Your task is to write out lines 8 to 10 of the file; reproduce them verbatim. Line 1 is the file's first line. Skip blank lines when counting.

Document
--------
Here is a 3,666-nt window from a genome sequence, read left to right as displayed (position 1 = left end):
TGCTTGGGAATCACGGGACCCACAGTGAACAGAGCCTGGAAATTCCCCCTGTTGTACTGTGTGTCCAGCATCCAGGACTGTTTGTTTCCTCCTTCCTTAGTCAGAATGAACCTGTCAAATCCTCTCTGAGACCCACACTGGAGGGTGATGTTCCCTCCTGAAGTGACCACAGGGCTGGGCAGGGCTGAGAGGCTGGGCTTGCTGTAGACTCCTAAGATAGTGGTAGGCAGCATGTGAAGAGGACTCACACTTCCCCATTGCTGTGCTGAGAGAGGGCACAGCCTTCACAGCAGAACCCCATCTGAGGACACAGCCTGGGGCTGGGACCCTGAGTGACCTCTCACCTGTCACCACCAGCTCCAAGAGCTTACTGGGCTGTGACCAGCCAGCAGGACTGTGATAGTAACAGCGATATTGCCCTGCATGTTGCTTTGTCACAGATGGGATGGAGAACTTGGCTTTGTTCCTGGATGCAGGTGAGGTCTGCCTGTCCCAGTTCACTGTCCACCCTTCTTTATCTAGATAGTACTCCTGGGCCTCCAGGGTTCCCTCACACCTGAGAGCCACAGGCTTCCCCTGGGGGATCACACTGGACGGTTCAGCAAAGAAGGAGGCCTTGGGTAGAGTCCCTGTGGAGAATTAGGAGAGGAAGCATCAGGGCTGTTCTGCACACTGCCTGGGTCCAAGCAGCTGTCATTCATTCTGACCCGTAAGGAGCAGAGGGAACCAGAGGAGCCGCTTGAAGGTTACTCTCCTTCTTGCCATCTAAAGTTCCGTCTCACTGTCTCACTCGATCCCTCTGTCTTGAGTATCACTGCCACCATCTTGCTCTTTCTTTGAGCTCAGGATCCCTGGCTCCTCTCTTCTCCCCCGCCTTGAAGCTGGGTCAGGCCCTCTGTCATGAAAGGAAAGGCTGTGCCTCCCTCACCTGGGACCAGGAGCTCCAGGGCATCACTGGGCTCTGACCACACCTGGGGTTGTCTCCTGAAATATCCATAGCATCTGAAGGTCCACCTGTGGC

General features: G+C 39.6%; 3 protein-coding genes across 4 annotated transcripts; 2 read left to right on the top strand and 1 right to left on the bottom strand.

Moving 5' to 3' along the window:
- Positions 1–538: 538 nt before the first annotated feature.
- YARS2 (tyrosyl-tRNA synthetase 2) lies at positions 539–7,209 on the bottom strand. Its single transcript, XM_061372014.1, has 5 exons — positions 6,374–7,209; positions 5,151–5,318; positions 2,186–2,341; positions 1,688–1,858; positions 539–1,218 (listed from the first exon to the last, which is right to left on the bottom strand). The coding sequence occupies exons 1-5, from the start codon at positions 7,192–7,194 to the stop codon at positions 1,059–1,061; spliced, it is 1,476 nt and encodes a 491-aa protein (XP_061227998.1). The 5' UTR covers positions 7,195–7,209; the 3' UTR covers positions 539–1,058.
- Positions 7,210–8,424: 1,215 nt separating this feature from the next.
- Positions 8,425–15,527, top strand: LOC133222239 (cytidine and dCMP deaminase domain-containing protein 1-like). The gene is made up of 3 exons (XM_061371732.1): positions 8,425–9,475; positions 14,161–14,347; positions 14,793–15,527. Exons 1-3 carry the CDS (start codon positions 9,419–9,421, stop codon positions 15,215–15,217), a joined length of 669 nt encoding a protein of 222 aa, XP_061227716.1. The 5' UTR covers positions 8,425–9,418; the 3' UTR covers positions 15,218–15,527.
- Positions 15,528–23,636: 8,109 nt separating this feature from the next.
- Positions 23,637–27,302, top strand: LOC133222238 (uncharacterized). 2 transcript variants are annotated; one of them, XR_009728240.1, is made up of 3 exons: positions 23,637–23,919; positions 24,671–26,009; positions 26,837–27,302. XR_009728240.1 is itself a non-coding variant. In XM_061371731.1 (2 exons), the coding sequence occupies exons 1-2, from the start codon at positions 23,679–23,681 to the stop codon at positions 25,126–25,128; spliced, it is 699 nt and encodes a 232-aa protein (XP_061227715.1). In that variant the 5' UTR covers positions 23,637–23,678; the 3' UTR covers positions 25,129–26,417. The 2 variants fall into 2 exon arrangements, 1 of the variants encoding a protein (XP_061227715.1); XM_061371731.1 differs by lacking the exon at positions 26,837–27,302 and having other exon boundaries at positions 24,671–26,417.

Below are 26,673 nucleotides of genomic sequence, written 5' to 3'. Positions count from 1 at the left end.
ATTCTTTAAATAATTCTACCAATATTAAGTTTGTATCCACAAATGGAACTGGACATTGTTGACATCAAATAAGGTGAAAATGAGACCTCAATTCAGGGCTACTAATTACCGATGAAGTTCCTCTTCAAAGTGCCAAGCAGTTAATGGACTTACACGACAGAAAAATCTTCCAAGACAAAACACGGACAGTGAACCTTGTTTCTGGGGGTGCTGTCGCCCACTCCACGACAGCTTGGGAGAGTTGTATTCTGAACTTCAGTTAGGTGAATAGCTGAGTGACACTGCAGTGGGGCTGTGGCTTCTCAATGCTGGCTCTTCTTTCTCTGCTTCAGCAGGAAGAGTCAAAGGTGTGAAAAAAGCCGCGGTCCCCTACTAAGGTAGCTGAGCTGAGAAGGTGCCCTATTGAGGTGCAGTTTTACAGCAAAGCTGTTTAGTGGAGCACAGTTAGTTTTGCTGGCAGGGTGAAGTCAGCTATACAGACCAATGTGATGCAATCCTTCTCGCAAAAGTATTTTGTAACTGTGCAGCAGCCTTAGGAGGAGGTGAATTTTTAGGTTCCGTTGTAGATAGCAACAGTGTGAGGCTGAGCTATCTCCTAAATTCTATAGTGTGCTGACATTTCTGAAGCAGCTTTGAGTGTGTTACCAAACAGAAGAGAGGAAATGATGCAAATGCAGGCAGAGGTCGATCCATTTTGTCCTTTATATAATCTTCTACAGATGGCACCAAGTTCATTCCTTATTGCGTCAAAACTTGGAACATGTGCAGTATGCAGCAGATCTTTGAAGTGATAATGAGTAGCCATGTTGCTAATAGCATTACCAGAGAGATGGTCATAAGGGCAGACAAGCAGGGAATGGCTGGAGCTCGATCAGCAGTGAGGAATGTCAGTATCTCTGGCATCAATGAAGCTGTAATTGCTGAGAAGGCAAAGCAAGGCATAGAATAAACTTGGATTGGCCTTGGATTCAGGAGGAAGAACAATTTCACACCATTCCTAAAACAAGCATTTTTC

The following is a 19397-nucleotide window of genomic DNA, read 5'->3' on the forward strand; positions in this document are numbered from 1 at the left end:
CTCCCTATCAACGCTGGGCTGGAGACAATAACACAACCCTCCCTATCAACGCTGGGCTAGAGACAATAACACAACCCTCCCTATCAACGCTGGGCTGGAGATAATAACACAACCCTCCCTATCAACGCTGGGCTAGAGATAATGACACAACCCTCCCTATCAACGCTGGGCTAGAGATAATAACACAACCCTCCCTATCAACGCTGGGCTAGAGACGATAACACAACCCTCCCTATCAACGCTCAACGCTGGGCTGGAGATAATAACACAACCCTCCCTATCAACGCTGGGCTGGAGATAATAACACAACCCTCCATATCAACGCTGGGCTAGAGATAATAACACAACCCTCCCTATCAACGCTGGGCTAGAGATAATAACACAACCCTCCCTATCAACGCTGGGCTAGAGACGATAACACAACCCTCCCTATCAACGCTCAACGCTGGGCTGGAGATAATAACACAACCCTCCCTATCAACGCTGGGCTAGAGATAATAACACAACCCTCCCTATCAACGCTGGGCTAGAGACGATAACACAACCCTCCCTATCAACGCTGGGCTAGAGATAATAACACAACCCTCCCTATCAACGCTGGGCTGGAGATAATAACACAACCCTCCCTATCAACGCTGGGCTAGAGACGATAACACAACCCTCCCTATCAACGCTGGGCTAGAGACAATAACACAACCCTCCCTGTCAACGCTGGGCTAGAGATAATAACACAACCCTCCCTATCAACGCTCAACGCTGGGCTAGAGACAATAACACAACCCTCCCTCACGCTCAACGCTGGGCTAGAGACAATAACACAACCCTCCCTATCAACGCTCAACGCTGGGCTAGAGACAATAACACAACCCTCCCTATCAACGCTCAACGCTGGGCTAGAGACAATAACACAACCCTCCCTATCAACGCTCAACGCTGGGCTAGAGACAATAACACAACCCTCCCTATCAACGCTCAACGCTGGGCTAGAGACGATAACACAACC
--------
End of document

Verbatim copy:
- Positions 8,425–15,527, top strand: LOC133222239 (cytidine and dCMP deaminase domain-containing protein 1-like). The gene is made up of 3 exons (XM_061371732.1): positions 8,425–9,475; positions 14,161–14,347; positions 14,793–15,527. Exons 1-3 carry the CDS (start codon positions 9,419–9,421, stop codon positions 15,215–15,217), a joined length of 669 nt encoding a protein of 222 aa, XP_061227716.1. The 5' UTR covers positions 8,425–9,418; the 3' UTR covers positions 15,218–15,527.
- Positions 15,528–23,636: 8,109 nt separating this feature from the next.
- Positions 23,637–27,302, top strand: LOC133222238 (uncharacterized). 2 transcript variants are annotated; one of them, XR_009728240.1, is made up of 3 exons: positions 23,637–23,919; positions 24,671–26,009; positions 26,837–27,302. XR_009728240.1 is itself a non-coding variant. In XM_061371731.1 (2 exons), the coding sequence occupies exons 1-2, from the start codon at positions 23,679–23,681 to the stop codon at positions 25,126–25,128; spliced, it is 699 nt and encodes a 232-aa protein (XP_061227715.1). In that variant the 5' UTR covers positions 23,637–23,678; the 3' UTR covers positions 25,129–26,417. The 2 variants fall into 2 exon arrangements, 1 of the variants encoding a protein (XP_061227715.1); XM_061371731.1 differs by lacking the exon at positions 26,837–27,302 and having other exon boundaries at positions 24,671–26,417.